50% of global green hydrogen demand to come from Chemical industry

According to the Planet Positive Chemicals research by Systemiq and the Centre for Global Commons at the University of Tokyo, the industry may play a “pivotal” role in accelerating the scale-up of electrolyzer production as a result of the rise in hydrogen consumption.

The research acknowledges that the energy system will need to develop renewable energy sources to create up to 12,000TWh for the chemical system by the middle of the century, principally to power green hydrogen synthesis. This is part of the necessary energy transition.

“The bulk of energy will be used for the manufacture of green hydrogen feedstock and will account for about half of the entire global demand for green hydrogen in 2050,” it was noted. In order to scale up the manufacturing of electrolyzers for the green hydrogen industry, the chemical industry (and notably the ammonia industry) will be crucial.

The analysis calculated that by 2050, the chemical industry will need up to 640 million tonnes of carbon capture and storage (CCS) annually, and it cautioned that failure to take action may result in four degrees of global warming being ascribed to the sector.

The report states that by 2050, chemical production must double in order to enable a sustainable global economy. Ammonia production must increase by 440% in order to be used primarily as a sustainable shipping fuel, and methanol production must increase by 330% in order to be used in the production of sustainable plastics.

There might potentially be a need for up to 234 million tonnes of green hydrogen annually, mostly (99%) as a feedstock for ammonia and methanol to make it possible to employ substitute carbon feedstocks for chemical synthesis. “

Guido Schmidt-Traub, the Managing Partner of Systemiq, commented on the findings, saying, “The chemical industry supports every contemporary economy, but it must undergo significant change along its whole value chain to satisfy the Paris Agreement’s objectives. Importantly, these adjustments are entirely doable using the tested methods described in this research.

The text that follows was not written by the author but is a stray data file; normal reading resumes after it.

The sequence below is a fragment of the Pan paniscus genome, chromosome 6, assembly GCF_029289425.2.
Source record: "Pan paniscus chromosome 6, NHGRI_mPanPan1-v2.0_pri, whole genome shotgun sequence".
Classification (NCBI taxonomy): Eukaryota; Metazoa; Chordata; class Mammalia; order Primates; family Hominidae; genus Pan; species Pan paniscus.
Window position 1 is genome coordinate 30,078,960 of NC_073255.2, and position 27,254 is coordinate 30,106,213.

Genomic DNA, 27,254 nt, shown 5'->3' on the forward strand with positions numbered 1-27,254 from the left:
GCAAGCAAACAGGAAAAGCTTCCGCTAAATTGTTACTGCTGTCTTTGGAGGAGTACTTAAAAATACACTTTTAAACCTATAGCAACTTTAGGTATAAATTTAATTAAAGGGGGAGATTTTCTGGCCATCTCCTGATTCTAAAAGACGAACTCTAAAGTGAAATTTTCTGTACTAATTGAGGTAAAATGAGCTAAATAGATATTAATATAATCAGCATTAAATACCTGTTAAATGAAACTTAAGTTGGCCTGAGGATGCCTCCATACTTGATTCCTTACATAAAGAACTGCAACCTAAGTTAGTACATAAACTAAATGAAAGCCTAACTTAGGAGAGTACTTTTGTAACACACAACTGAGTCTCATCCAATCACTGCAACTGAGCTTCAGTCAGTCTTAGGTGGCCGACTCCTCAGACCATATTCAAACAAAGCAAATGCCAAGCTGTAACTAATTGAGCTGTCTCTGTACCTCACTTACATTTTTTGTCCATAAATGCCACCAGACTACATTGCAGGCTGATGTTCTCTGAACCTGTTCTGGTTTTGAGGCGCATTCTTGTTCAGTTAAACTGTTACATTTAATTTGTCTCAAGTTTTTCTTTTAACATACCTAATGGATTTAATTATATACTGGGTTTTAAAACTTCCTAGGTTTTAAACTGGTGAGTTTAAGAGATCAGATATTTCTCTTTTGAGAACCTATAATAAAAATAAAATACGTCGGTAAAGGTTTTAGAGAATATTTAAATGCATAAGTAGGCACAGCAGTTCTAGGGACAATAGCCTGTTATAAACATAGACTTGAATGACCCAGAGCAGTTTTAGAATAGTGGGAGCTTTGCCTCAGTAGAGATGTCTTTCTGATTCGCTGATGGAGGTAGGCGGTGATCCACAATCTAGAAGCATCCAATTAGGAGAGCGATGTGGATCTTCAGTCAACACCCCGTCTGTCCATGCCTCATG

“The ideas for the investing community, business, and politicians are realistic and doable. The chemical sector may be a driving force for a Net Zero and nature-positive economy, and Systemiq and its partners are prepared to assist in talks about this.

Naoko Ishii, executive vice president, and director of the Centre of Global Commons at the University of Tokyo, continued, “We need to transform our social and economic systems as well as our lifestyles to prevent the collapse of the intricate and interconnected Earth systems on which humanity, including our economic prosperity, depends.

“With its products employed in several industries and being so commonplace in modern life, the chemical industry has a disproportionately large role to play. The chance is obvious: to return the system to within the limits of the planet, achieve Net Zero GHG, and contribute to the Global Commons. We anticipate that this research will spark discussion about how the chemical sector might change in order to seize that chance.